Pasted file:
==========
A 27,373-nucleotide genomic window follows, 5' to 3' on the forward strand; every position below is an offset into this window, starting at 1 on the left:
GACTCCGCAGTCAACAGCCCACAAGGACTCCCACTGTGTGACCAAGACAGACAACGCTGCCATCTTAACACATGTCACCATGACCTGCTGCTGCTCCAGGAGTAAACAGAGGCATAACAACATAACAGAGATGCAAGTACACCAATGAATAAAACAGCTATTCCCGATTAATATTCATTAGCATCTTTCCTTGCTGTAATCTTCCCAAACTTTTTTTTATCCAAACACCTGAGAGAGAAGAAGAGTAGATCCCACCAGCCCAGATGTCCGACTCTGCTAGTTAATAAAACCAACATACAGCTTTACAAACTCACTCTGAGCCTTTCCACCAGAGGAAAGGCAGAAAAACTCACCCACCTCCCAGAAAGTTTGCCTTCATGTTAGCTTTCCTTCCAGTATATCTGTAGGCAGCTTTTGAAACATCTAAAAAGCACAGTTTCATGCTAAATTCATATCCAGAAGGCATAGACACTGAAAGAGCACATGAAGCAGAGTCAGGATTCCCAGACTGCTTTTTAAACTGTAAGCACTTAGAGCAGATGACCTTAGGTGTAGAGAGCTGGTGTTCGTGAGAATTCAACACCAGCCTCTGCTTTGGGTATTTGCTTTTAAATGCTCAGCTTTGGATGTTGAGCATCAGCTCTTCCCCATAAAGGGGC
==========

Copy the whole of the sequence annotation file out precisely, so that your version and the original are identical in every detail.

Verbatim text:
A 27,373-nucleotide genomic window follows, 5' to 3' on the forward strand; every position below is an offset into this window, starting at 1 on the left:
GACTCCGCAGTCAACAGCCCACAAGGACTCCCACTGTGTGACCAAGACAGACAACGCTGCCATCTTAACACATGTCACCATGACCTGCTGCTGCTCCAGGAGTAAACAGAGGCATAACAACATAACAGAGATGCAAGTACACCAATGAATAAAACAGCTATTCCCGATTAATATTCATTAGCATCTTTCCTTGCTGTAATCTTCCCAAACTTTTTTTTATCCAAACACCTGAGAGAGAAGAAGAGTAGATCCCACCAGCCCAGATGTCCGACTCTGCTAGTTAATAAAACCAACATACAGCTTTACAAACTCACTCTGAGCCTTTCCACCAGAGGAAAGGCAGAAAAACTCACCCACCTCCCAGAAAGTTTGCCTTCATGTTAGCTTTCCTTCCAGTATATCTGTAGGCAGCTTTTGAAACATCTAAAAAGCACAGTTTCATGCTAAATTCATATCCAGAAGGCATAGACACTGAAAGAGCACATGAAGCAGAGTCAGGATTCCCAGACTGCTTTTTAAACTGTAAGCACTTAGAGCAGATGACCTTAGGTGTAGAGAGCTGGTGTTCGTGAGAATTCAACACCAGCCTCTGCTTTGGGTATTTGCTTTTAAATGCTCAGCTTTGGATGTTGAGCATCAGCTCTTCCCCATAAAGGGGC